Short Sales | Frequently Asked Questions

Short Sales Frequently Asked Questions

We have dealt with many short sales and, along the way, have discovered that most sellers are unfamiliar with all of the options they have when it comes to selling their home if they are experiencing hardship. While a short sale may not seem like a simple answer to most, it can help an underwater homeowner out and has very fewer adverse effects over time. Here are the top five Frequently Asked Questions that we receive here at Blue Moon Realty Group.

Q: What is a Short Sale?

A short sale is defined as a lender willing to accept less than the full amount that is due on a mortgage when a property is sold. Keep in mind that not every lender will allow a short sale to occur, but it never hurts to ask if you are in a situation where a short sale may be the answer to your financial hardship.

Q: Do banks prefer to do a Short Sale or a Foreclosure on the property?

In most cases a lender will opt for a short sale over a foreclosure as there are more expenses and also a longer timeline associated with the foreclosure process. This isn’t always the case though as the bank looks at what will bring them the most money. Before deciding which method is best for your situation, you should consult a financial/ tax advisor and also get legal advice.

Q: When dealing with a Short Sale situation, is the lender easy or difficult to work with?

While this all depends on the specific lender, by and large most lenders are willing to work with you to get the property sold. Lenders will also go to great lengths to make a short sale work (as opposed to foreclosure) if the property needs work, as the foreclosure process is more difficult to complete on a property that needs work. The timeline for a short sale varies from one property to the next but the general timeframe is 3 to 4 months (give or take).

Q: How do I know if a Short Sale is right for me?

While the short sale scenario varies for each individual situation, there are a few key factors that a lender will take into consideration in order to determine if you are eligible for a short sale:
•    Is it difficult to cover your monthly expenses?
•    Are there hardships that you have experienced since the purchase of the property?
•    Is more owed on the property than you could sell it for?
•    If you have an ARM is the interest rate/monthly payment set to adjust?
•    Are you currently behind on your mortgage payment?

Q: Does a Short Sale or Foreclosure effect my credit?

The answer varies from one situation to the next as everyone’s credit score and situation are unique. Although both a short sale or foreclosure will appear on your credit, the impact should be less with a short sale. Each do remain on a credit report for a period of seven years, however the impacts lessen over time. Some financial experts will advise that a foreclosure has more effect on credit than a short sale does.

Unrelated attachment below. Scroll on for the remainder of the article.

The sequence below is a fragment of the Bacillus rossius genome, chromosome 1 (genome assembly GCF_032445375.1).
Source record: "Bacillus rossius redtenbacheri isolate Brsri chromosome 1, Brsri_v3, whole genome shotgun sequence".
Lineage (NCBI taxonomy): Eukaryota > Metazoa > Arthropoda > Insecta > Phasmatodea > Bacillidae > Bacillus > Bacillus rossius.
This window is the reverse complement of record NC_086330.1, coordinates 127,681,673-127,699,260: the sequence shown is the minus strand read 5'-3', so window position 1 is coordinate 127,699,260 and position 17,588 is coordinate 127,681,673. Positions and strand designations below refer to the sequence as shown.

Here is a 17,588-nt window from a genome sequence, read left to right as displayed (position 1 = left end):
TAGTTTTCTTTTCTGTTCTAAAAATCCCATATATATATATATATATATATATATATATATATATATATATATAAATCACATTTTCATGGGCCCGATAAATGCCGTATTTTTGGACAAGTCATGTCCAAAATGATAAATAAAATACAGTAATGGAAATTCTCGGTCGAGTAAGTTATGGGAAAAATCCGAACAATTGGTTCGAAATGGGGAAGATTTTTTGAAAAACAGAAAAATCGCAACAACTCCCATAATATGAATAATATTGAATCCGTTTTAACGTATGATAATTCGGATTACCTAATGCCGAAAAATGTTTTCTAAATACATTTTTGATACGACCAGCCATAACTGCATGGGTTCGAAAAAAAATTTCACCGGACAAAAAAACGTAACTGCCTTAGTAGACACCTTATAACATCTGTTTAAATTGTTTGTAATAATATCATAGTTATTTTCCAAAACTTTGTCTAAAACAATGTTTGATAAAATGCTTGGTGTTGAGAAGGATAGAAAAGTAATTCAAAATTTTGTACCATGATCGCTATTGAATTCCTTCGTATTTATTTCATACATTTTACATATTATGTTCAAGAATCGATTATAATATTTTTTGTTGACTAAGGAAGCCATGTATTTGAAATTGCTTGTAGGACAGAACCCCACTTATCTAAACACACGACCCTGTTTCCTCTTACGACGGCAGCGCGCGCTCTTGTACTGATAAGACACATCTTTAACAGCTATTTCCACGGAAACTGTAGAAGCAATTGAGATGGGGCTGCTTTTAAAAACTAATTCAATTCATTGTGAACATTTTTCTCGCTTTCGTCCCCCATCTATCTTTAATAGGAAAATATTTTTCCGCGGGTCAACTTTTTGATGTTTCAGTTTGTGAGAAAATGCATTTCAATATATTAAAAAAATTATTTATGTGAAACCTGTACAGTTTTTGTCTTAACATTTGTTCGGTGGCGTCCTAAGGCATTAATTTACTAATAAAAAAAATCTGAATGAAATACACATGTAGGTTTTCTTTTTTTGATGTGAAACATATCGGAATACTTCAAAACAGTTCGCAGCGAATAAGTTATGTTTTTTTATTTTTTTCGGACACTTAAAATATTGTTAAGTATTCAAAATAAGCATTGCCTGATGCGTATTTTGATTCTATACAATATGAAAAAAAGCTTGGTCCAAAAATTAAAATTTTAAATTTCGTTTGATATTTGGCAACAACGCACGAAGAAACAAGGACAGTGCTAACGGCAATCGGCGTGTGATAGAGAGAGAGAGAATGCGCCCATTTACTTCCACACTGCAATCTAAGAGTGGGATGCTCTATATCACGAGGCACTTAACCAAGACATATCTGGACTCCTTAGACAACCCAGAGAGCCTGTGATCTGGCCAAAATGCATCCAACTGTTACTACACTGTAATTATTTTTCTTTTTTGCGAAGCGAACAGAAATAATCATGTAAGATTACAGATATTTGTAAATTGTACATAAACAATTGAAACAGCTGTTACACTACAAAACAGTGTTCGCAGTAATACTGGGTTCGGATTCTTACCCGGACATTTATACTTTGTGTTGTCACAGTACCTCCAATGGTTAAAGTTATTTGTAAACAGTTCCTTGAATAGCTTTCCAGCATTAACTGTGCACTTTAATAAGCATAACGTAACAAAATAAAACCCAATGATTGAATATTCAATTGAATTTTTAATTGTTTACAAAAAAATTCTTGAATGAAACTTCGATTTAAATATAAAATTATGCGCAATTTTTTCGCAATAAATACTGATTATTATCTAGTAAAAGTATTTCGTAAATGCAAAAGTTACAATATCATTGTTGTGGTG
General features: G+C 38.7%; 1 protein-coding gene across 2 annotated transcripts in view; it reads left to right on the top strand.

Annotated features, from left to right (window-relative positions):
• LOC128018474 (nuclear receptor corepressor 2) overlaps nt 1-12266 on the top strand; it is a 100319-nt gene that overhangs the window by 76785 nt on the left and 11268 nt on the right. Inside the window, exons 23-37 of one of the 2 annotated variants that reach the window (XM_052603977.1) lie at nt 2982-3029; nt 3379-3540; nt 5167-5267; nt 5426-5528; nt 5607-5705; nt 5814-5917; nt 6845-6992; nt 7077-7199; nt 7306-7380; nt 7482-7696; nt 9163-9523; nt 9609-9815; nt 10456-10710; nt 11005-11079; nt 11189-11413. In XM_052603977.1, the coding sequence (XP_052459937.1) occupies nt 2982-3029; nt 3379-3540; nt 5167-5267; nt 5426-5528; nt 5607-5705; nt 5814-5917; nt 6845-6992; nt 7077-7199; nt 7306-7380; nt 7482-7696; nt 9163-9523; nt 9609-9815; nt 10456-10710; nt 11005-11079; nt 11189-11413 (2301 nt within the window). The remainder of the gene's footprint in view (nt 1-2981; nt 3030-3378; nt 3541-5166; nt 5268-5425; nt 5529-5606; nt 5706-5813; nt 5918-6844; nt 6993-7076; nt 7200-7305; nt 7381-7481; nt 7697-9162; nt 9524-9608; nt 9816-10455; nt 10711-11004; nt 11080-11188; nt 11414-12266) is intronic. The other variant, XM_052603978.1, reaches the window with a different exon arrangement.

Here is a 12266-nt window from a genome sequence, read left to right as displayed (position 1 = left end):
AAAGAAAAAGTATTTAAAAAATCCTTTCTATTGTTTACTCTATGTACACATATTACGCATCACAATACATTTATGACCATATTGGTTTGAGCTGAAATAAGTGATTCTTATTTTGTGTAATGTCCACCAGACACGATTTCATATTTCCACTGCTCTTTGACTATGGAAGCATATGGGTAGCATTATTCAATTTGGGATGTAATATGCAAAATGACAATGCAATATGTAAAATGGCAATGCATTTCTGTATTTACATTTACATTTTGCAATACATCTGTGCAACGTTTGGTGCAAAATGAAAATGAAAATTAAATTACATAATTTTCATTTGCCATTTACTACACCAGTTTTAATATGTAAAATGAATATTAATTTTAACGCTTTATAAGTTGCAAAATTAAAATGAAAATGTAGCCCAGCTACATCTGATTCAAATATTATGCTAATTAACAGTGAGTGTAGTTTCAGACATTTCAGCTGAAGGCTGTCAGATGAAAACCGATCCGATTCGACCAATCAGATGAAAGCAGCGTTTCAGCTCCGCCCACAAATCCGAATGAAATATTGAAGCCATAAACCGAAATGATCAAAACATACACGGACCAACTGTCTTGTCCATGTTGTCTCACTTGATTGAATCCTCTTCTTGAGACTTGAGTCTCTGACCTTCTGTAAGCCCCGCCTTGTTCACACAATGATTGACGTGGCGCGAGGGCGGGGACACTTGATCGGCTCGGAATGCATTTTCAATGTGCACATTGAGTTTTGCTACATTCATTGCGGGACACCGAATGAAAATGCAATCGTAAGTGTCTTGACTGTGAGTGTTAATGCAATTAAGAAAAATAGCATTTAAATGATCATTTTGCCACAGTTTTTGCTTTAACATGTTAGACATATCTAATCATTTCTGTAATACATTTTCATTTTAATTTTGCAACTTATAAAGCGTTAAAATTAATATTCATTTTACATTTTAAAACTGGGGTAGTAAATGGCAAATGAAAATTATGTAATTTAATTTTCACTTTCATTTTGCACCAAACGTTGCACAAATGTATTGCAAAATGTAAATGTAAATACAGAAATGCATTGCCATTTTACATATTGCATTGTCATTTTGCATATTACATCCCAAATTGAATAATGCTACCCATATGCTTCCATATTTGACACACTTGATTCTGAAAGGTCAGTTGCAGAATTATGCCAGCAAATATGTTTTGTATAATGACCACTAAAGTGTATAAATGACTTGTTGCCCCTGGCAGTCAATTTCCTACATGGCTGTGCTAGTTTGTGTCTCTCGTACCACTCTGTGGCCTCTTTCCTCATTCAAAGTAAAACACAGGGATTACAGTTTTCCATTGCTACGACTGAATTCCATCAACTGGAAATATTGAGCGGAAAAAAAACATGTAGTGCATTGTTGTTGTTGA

Short Sales

While the market is now stabilizing, we realize that there are still homeowners underwater that are looking at their options and weighing them.  Therefore, a short sale may be the best solution given the individual situation. There are a variety of hardships that necessitate the use of a short sale such as raise in interest rate/mortgage payment, medical bills, unemployment, divorce, health issues or loss of a spouse. If you find yourself looking into the short sale process, contact us to help you better understand the process and weigh all of your options.

Homes For Sale By Ownerwe buy houses, Short Sales | Frequently Asked Questions

Rick Toney

View posts by Rick Toney
Rick Toney Is A Seasoned Real Estate Professional With Over 25 Years Of Real Estate Experience, Writes A Weekly Real Estate Blog And Is A Principal of Blue Moon Realty Group And Mesa Realty Advisors. Blue Moon Realty Group Is A Residential Redevelopment Company Specializing In The Purchase And Renovation Of Older And Physically Distressed Homes (Flip This House Boston). Mesa Realty Advisors Is An Affordable Housing Developer Specializing In The Redevelopment Of Existing Low-Income Housing Properties. Rick Is A Certified Public Accountant (CPA - Retired) In The State Of California, A Certified Property Manager (CPM - Retired) And A Real Estate Broker In The States Of California (Retired) And Massachusetts.

1 Comment

  1. Andy DaitchJanuary 31, 2018

    Great article!


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